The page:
AUGUSTA, Maine — Democrats and Republicans in the Maine Legislature have a deal to raise vehicle inspection fees by up to 60 percent to fund an electronic inspection system that is favored by the state police.
Maine is among 15 states that require state inspections, according to the conservative Maine Policy Institute. But it is the last state in New England and just one of three across the country to rely on a system that requires the Maine State Police to track more than 1 million stickers per year on paper rather than with an electronic system.
The state police worked out a similar deal with lawmakers last year that would have funded such a system by doubling fees, but Gov. Janet Mills issued a late veto threat that stopped it. This year’s measure would set a maximum inspection fee of $20, up from $12.50 now in all counties but Cumberland, where inspections and a required emissions test cost $18.50.
Rep. Bruce White, D-Waterville, the sponsor of this year’s measure, said he is confident that the bill has changed enough to become law. It does not specify a deadline for when the electronic program should be running throughout the state. The program is now overseen by the state police, including more than 2,600 inspection stations and 8,000 technicians.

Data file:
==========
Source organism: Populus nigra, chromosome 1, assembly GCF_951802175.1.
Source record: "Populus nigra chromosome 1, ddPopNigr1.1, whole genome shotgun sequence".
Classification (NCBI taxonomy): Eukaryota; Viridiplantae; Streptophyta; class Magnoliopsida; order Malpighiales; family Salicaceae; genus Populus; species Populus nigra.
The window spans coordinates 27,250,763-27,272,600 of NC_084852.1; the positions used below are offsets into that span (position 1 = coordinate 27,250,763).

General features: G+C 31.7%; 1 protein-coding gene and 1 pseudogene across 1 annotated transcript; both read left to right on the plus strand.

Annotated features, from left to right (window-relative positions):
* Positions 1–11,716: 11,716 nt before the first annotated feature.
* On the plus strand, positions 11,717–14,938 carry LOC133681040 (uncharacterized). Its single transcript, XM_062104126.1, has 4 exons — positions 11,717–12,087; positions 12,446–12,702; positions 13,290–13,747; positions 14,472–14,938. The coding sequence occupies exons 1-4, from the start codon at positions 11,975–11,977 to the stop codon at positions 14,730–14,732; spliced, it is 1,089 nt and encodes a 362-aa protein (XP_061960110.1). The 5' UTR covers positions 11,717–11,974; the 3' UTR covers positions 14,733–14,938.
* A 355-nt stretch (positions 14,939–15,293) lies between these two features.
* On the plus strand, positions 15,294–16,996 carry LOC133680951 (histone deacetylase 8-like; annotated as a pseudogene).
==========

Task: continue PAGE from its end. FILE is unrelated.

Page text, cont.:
The initial bill said state police would not require the use of the electronic program, which drew concern from the Mills administration. All members of the Legislature’s Transportation Committee, except for Sen. Ben Chipman, D-Portland, supported the measure, clearing it for likely floor votes sometime this month with the Legislature trying to wind down its work.
While Mills’ did not respond to a request for comment on this year’s bill, her administration has signaled support for it in testimony from state police and the Department of Environmental Protection.
Lt. Bruce Scott of the Maine State Police’s Traffic Safety Unit, testified an electronic system would help simplify work for inspectors, reduce fraud and save about $100,000 a year in postage costs if the roughly 1.3 million vehicle inspection stickers sold each year in Maine and other forms are not mailed.
Among the few opponents of the measure is the Maine Policy Institute, whose spokesperson, Jacob Posik, cited privacy concerns and higher fees that would hurt Mainers already struggling to make ends meet.
“State government has never been more flush with cash,” Posik said, noting the continuing surpluses f ueled by federal pandemic aid that have bailed out state budgets.
Transportation became a sore subject between lawmakers this week, when legislative Republicans challenged majority Democrats to find up to $400 million in additional annual funding for the state’s long-embattled road and bridge system.
But one of the Republicans on the panel overseeing the subject said the inspection change was non-controversial, speculating that Mills only opposed the last attempt because “it was an election year.”
“We’re on board,” Sen. Brad Farrin, R-Norridgewock, said.